Abstract Motivation Studying the transport paths of ligands, solvents, or ions in transmembrane proteins and proteins with buried binding sites is fundamental to the understanding of their biological function. A detailed analysis of the structural features influencing the transport paths is also important for engineering proteins for biomedical and biotechnological applications. Results CAVER Analyst 2.0 is a software tool for quantitative analysis and real-time visualization of tunnels and channels in static and dynamic structures. This version provides the users with many new functions, including advanced techniques for intuitive visual inspection of the spatiotemporal behavior of tunnels and channels. Novel integrated algorithms allow an efficient analysis and data reduction in large protein structures and molecular dynamic simulations. Availability and implementation CAVER Analyst 2.0 is a multi-platform standalone Java-based application. Binaries and documentation are freely available at www.caver.cz. Contact firstname.lastname@example.org or email@example.com Supplementary information Supplementary data are available at Bioinformatics online. 1 Introduction The importance of access tunnels in proteins has been demonstrated by many studies in the last decade (Kingsley et al., 2015; Marques et al., 2017). Their examination in dynamical protein ensembles became a standard technique for studying important biochemical phenomena, designing new biocatalysts, materials or drugs (Brezovsky et al., 2016; Gora et al., 2013; Koudelakova et al., 2013; Liskova et al., 2015; Yu et al., 2013). With the current computational capacity, it becomes affordable to obtain molecular dynamics (MD) trajectories up to the microsecond time scales. This trend requires new approaches to explore the large datasets, as it becomes impracticable to observe such simulations in a frame-by-frame manner. Feature extraction and aggregation techniques, giving a guidance and overview of interesting sites and properties of tunnels over time, are therefore necessary. To follow this trend, we are introducing CAVER Analyst 2.0, which enables visual exploration of protein tunnels and channels even in microsecond-long MD simulations. This was achieved by introducing novel visualization approaches and other advanced functions, which enhance the manipulation of such simulation data. CAVER Analyst 2.0 introduces significant changes and improvements, focusing especially on large data processing, but also on providing the users with a complete description of the structural and biophysical features of protein tunnels and channels. 2 Features Tunnel, channel and cavity calculation: CAVER Analyst 2.0 integrates the most up-to-date CAVER tool with the set of algorithms for: (i) identification of tunnels and channels in proteins, (ii) analysis of tunnels and channels in large MD simulations and (iii) identification of protein pockets and inner cavities. The algorithms are being continuously developed to provide the most accurate and computationally efficient description of these specific structural features. The tunnel calculation can be launched directly from the CAVER Analyst interface, which offers the basic and advanced calculation settings modes. For compatibility reasons, we keep the user interface of the Tunnel Computation window consistent with the version 1.0 (Kozlikova et al., 2014). We have also improved the algorithm for the cavity detection (Manak et al., 2017). Visual analysis of tunnels: New visualization techniques present an important contribution to CAVER Analyst 2.0. They were mostly designed with the purpose of tunnel exploration in long MD trajectories (in AMBER, GROMACS, CHARMM formats), focusing on the changes of the tunnel properties and its surrounding residues over the time. Both techniques aggregate the spatial information to a single overview image so the user can get the information about the main trends in the tunnel behavior, regardless the MD simulation length. The first technique (Byska et al., 2015) focuses on the visual representation of the shape of tunnel cross-cut at a specific site, e.g. its bottleneck. It shows its changes over time and physico-chemical properties of the amino acids lining that section (Fig. 1 and Supplementary Fig. S2). The central part is formed by the contour, which is defined by the cross-cut through a given tunnel. Each time step generates one contour and their overlay shows the shape of the cross-cut over the time. The rectangular bars surrounding the contours represent the respective lining amino acids colored by their physico-chemical properties. The second technique (Byska et al., 2016) shows the width profile of a selected tunnel along the tunnel centerline (Fig. 1 and Supplementary Fig. S1). The amino acids forming the tunnel boundary are presented below the profile using a set of lines. The length of these lines illustrates the portion of the tunnel influenced by a particular amino acid. When dealing with dynamic ensembles, the lines represent the residues and their relative influence averaged over the entire simulation. Using a vertical slider, the user can specify a given section of the tunnel, for which the contour representation is calculated and visualized. The Supplementary Material demonstrates the applicability of these visualizations with two case studies focused on the engineering of tunnels aimed at improving protein stability and catalytic activity. Fig. 1. View largeDownload slide CAVER Analyst 2.0 user interface Fig. 1. View largeDownload slide CAVER Analyst 2.0 user interface Mutagenesis: Engineering proteins typically requires the design and modeling of mutations. CAVER Analyst 2.0 supports this task by the new Mutagenesis Window (Supplementary Fig. S3). It offers the possibility to design one or more mutations in selected positions of a static molecule structure, which can be further used to recalculate the tunnels and visually compare the differences with the template. The newly designed molecule can be exported, upon which additional modeling studies, such as MD simulations, can be performed. The obtained trajectories can be loaded again to CAVER Analyst 2.0 and visually explored. The mutagenesis may use two different libraries of residue rotamers (Dunbrack et al., 2011; http://bioserv.rpbs.univ-paris-diderot.fr/software.html). Buffering: CAVER Analyst 2.0 enables to manipulate MD simulations of arbitrary length instantly, which ensures that the tool will be usable with simulations containing orders of magnitude higher number of time steps than now. Other features: CAVER Analyst 2.0 offers advanced Measurement Window, the Clip Plane Window enabling to operate several independent clip planes and slices at once (Supplementary Fig. S4), improved manipulation of the protein structure, e.g. removing selected atoms, exporting structures from selected objects, video recording, high-resolution screenshots and the accessibility to common actions via the command line. 3 Implementation CAVER Analyst 2.0 is a multi-platform JAVA-based software. It can run on both 32- and 64-bit system architectures with JAVA 1.8 (see Supplementary Material for implementation details). Funding Development of the software has been supported by the Czech Science Foundation (17-07690S and 16-06096S); by the Ministry of Education (LO1214, LO1506, LQ1605, LM2015047 and LM2015055); by PhysioIllustration research project 218023 funded by the Norwegian Research Council; and by National Science Centre, Poland 2017/25/B/NZ1/01307. Computational resources for simulations were supplied by the Ministry of Education, Youth and Sports of the Czech Republic under the Projects CESNET (LM2015042) and CERIT-Scientific Cloud (LM2015085). Conflict of Interest: none declared. References Brezovsky J. et al. ( 2016) Engineering a de Novo Transport Tunnel. ACS Catalysis , 6, 7597– 7610. Google Scholar CrossRef Search ADS Byska J. et al. ( 2015) MoleCollar and Tunnel Heat Map Visualization for Conveying Spatio-Temporo-Chemical Properties Across and Along Protein Voids. Computer Graphics Forum , 34, 1– 10. Google Scholar CrossRef Search ADS Byska J. et al. ( 2016) AnimoAminoMiner: exploration of Protein Tunnels and their Properties in Molecular Dynamics. IEEE Transactions on Visualization and Computer Graphics , 22, 747– 756. Google Scholar CrossRef Search ADS PubMed Dunbrack R.L. et al. ( 2011) A Smoothed Backbone-Dependent Rotamer Library for Proteins Derived from Adaptive Kernel Density Estimates and Regressions. Structure , 19, 844– 858. Google Scholar CrossRef Search ADS PubMed Gora A. et al. ( 2013) Gates of Enzymes. Chemical Reviews , 113, 5871– 5923. Google Scholar CrossRef Search ADS PubMed Kingsley L.J. et al. ( 2015) Substrate Tunnels in Enzymes: structure-Function Relationships and Computational Methodology. Proteins , 83, 599– 611. Google Scholar CrossRef Search ADS PubMed Koudelakova T. et al. ( 2013) Engineering Enzyme Stability and Resistance to an Organic Cosolvent by Modification of Residues in the Access Tunnel. Angewandte Chemie International Edition , 52, 1959– 1963. Google Scholar CrossRef Search ADS PubMed Kozlikova B. et al. ( 2014) CAVER Analyst 1.0: graphic Tool for Interactive Visualization and Analysis of Tunnels and Channels in Protein Structures. Bioinformatics , 30, 2684– 2685. Google Scholar CrossRef Search ADS PubMed Liskova V. et al. ( 2015) Balancing the Stability-Activity Trade-Off by Fine-Tuning Dehalogenase Access Tunnels. ChemCatChem , 7, 648– 659. Google Scholar CrossRef Search ADS Manak M. et al. ( 2017) Interactive Analysis of Connoly Surfaces for Various Probes. Computer Graphics Forum , 36, 160– 172. Google Scholar CrossRef Search ADS Marques S. et al. ( 2017) Enzyme Tunnels and Gates as Relevant Targets in Drug Design. Medicinal Research Reviews , 37, 1095– 1139. Google Scholar CrossRef Search ADS PubMed Yu X. et al. ( 2013) Conformational Diversity and Ligand Tunnels of Mammalian Cytochrome P450s. Biotechnology and Applied Biochemistry , 60, 134– 145. Google Scholar CrossRef Search ADS PubMed © The Author(s) 2018. Published by Oxford University Press. This is an Open Access article distributed under the terms of the Creative Commons Attribution Non-Commercial License (http://creativecommons.org/licenses/by-nc/4.0/), which permits non-commercial re-use, distribution, and reproduction in any medium, provided the original work is properly cited. For commercial re-use, please contact firstname.lastname@example.org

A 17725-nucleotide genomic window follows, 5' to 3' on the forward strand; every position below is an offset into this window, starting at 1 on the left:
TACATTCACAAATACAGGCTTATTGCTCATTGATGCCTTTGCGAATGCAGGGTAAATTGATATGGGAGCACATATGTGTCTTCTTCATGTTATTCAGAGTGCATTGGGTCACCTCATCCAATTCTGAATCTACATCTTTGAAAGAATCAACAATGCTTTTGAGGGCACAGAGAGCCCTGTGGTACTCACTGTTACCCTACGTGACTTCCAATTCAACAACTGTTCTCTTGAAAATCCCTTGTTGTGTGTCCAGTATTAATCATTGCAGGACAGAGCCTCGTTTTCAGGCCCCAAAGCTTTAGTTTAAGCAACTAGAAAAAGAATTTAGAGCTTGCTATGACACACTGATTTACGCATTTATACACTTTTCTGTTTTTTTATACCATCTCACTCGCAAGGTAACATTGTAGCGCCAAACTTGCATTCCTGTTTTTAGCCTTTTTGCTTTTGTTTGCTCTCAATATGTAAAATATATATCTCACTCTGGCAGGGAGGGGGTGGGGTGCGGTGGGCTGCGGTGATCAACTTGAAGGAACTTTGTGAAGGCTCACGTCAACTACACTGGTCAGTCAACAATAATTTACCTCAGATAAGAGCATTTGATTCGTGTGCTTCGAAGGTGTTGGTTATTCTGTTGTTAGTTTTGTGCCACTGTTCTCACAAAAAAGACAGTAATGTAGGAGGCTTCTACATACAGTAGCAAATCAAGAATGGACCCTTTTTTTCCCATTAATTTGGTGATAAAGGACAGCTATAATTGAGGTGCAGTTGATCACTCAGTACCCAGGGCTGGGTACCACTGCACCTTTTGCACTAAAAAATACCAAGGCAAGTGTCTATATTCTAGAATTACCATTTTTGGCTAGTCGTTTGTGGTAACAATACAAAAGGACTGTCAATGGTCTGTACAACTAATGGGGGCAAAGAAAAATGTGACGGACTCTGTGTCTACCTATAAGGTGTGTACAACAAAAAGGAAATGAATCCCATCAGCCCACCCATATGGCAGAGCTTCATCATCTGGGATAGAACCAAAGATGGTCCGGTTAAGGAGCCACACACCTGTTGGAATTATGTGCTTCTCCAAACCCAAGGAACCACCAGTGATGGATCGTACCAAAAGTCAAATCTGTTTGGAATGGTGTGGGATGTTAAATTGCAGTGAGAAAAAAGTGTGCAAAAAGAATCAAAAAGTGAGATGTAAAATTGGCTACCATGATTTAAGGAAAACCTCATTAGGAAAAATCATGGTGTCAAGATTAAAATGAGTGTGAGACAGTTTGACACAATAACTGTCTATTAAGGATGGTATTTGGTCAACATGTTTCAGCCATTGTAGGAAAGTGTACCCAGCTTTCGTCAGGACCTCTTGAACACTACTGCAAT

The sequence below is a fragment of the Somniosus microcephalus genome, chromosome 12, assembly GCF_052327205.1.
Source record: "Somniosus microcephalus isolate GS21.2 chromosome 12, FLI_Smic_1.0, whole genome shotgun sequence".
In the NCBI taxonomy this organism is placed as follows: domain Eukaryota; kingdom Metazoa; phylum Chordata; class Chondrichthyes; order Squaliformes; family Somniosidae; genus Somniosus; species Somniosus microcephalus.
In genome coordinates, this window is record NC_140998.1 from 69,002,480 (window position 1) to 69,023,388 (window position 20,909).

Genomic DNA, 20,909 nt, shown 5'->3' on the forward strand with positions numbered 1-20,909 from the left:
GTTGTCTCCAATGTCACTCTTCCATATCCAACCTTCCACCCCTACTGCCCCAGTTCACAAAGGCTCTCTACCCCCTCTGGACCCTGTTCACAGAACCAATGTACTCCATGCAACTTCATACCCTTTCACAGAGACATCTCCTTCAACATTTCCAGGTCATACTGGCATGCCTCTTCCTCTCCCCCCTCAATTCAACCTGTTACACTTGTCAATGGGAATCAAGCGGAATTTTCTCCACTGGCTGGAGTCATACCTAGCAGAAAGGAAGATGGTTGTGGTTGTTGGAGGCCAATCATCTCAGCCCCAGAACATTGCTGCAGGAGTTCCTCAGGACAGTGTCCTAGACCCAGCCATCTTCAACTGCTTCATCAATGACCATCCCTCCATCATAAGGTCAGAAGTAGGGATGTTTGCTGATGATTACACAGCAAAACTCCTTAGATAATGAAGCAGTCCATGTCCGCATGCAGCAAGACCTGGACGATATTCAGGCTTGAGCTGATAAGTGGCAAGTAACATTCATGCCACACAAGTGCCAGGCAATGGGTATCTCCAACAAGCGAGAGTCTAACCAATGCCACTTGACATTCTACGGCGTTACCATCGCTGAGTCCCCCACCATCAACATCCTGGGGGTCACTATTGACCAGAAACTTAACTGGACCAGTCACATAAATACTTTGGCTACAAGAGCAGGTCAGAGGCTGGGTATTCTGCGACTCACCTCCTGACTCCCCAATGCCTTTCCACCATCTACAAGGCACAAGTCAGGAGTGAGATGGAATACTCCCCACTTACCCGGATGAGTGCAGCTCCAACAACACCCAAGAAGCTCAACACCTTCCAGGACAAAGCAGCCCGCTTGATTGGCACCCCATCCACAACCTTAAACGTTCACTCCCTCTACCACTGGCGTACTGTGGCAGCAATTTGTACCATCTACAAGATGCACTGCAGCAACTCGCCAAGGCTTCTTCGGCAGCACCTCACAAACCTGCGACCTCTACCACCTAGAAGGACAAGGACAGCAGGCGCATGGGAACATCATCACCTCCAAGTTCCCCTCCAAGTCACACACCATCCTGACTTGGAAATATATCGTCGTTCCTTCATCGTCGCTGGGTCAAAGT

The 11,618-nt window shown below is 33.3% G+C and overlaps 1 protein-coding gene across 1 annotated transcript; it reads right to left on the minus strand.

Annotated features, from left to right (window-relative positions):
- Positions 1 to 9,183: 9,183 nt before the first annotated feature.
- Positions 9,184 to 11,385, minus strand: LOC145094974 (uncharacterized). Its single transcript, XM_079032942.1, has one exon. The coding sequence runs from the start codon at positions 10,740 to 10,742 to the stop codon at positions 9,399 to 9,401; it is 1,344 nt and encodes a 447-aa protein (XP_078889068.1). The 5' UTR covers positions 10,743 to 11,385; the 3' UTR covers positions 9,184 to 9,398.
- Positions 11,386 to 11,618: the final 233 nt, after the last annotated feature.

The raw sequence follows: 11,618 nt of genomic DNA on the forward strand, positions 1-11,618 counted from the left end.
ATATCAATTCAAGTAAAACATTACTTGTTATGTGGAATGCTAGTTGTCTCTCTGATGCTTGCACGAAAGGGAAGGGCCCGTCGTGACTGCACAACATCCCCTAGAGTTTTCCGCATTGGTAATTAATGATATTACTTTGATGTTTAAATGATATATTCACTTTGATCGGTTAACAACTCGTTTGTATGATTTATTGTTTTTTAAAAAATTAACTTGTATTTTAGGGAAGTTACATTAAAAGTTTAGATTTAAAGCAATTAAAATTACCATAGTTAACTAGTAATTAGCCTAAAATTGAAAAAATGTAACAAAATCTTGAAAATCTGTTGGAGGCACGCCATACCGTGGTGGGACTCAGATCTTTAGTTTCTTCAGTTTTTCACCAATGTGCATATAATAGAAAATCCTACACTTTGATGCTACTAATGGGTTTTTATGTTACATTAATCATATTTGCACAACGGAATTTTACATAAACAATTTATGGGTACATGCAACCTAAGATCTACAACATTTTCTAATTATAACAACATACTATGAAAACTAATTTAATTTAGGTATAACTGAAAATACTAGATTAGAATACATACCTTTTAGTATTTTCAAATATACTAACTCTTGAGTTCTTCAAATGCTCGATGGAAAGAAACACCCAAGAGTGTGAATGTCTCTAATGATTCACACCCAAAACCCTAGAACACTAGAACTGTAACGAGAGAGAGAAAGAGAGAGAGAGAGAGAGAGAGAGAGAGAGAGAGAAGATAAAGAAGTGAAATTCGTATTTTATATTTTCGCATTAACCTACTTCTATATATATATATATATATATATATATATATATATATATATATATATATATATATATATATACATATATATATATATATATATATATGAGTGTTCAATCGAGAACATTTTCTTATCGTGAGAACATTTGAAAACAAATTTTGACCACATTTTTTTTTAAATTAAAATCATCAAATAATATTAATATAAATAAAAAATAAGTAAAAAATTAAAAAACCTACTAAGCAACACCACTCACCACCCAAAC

Bioinformatics – Oxford University Press
Published: May 8, 2018